Björk is opening up about why she no longer calls the United States her home.
In a new cover story interview with Pitchfork about the making of her upcoming album Fossora, the Grammy-nominated singer-songwriter (whose full name is Björk Guðmundsdóttir) spoke about how the 2012 Sandy Hook Elementary School shooting and gun violence at large led her to move back to her native Iceland.
"The violence in the USA is on a scale I can't even fathom," said Björk, who moved to New York City shortly after welcoming her 19-year-old daughter, Isadora Bjarkardóttir Barney, in 2002 — and left shortly after the COVID-19 pandemic's early 2020 onset.
"And having a daughter that's half-American in school [in New York], 40 minutes away from Sandy Hook..." continued the prolific musician, sighing before explaining how different the culture surrounding violence is in Iceland.
Viðar Logi/Pitchfork Björk
"When we are here, I absorb all of Iceland. If one person is killed in the north, we all hurt. It's an island mentality," she continued. "In the States, just being a simple islander, all the violence was just too much for me."
Detailing the events that led Björk to leave the US, she cited President Donald Trump's decision to resign from the Paris Climate Accord in 2017. "It's the only time something happened on the news where I actually just broke down and cried," she said. "I was just ruined."
Björk isn't the only non-American musician to declare gun violence as their reason for leaving the US as of late. Last month, Ozzy Osbourne told The Observer that he and wife Sharon Osbourne had made plans to return to their native United Kingdom permanently in the coming months.
In the interview, Ozzy, 73, said he had not traveled to his home country in so long nor performed live in "three or four years" due to health struggles. He and Sharon, 69, will resume living in the U.K. in February 2023 after residing in Los Angeles for more than two decades in large part due to the U.S.'s fraught political environment and too-common gun violence, according to The Observer.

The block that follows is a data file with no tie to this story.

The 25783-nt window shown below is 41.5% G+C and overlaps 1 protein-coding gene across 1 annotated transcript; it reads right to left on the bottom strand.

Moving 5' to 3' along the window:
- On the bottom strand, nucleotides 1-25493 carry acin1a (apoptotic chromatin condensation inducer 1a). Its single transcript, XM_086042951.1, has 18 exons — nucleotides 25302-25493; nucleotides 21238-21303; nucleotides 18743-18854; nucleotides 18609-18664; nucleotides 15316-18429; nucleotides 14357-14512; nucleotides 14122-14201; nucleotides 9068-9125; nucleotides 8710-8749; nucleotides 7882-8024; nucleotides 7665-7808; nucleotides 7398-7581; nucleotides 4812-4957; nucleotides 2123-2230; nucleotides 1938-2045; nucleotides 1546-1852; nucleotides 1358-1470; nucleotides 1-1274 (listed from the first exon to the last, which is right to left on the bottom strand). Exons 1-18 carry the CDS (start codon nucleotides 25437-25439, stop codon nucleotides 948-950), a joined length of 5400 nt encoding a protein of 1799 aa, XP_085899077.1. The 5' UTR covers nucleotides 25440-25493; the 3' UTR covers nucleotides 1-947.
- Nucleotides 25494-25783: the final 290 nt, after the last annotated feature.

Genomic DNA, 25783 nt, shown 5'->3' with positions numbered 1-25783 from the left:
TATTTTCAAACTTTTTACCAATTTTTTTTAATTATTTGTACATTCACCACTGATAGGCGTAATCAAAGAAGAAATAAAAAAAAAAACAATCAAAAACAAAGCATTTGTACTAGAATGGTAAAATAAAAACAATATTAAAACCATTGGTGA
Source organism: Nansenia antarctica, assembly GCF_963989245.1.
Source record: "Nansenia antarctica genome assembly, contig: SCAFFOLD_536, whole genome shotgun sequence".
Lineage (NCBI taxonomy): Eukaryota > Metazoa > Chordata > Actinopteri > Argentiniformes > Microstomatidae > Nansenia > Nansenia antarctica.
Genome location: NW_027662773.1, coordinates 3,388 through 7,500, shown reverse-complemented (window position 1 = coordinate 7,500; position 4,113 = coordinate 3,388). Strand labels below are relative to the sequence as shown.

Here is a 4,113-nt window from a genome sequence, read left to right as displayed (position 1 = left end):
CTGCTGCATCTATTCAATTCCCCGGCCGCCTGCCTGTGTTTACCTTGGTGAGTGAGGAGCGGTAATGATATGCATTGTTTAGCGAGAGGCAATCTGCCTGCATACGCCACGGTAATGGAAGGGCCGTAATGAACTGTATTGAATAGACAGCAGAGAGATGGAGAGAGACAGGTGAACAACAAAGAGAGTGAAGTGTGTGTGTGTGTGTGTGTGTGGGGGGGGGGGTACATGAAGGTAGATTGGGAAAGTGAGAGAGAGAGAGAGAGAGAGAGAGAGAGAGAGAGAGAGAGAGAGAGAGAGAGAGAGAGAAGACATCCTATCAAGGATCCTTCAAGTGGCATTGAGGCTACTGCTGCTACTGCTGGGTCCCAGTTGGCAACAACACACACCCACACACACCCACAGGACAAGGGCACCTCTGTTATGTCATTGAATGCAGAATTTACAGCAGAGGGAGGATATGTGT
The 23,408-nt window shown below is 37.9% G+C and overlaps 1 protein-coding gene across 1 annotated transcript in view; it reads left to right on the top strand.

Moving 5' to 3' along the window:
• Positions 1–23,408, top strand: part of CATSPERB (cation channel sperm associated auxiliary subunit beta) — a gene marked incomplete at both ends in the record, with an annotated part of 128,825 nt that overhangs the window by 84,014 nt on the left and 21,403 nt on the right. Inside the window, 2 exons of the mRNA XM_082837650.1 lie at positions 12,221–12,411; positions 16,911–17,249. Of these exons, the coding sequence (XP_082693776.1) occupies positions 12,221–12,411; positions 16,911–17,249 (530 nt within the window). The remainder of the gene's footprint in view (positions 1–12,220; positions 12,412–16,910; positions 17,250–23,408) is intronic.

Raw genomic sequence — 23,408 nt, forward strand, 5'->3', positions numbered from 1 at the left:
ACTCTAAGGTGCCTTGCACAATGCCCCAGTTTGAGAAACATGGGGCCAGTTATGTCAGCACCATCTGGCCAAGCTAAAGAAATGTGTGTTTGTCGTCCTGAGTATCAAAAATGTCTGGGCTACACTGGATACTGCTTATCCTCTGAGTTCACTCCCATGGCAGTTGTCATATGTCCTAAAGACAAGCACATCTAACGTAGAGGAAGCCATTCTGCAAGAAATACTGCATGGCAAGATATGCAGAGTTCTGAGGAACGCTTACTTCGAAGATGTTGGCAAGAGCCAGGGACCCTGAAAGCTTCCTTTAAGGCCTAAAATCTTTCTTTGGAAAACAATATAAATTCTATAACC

"Everything's f---ing ridiculous there. I'm fed up with people getting killed every day," Ozzy told the outlet. "God knows how many people have been shot in school shootings. And there was that mass shooting in Vegas at that concert… It's f---ing crazy."
Daniel Knighton/Getty Ozzy Osbourne
"And I don't want to die in America. I don't want to be buried in f---ing Forest Lawn," Ozzy added, noting the famous cemetery in Los Angeles. "I'm English. I want to be back. But saying that, if my wife said we've got to go and live in Timbuktu, I'll go."
"But, no, it's just time for me to come home," the former Black Sabbath singer clarified.
While Ozzy has experienced a number of health issues in recent years — he was diagnosed with Parkinson's disease in 2003 and underwent a "major operation" in June, among other health scares — Sharon told The Observer that the planned move back to England has nothing to do with her husband's health.
"I knew people would think that. It's not. It's just time," she said. "America has changed so drastically. It isn't the United States of America at all. Nothing's united about it. It's a very weird place to live right now."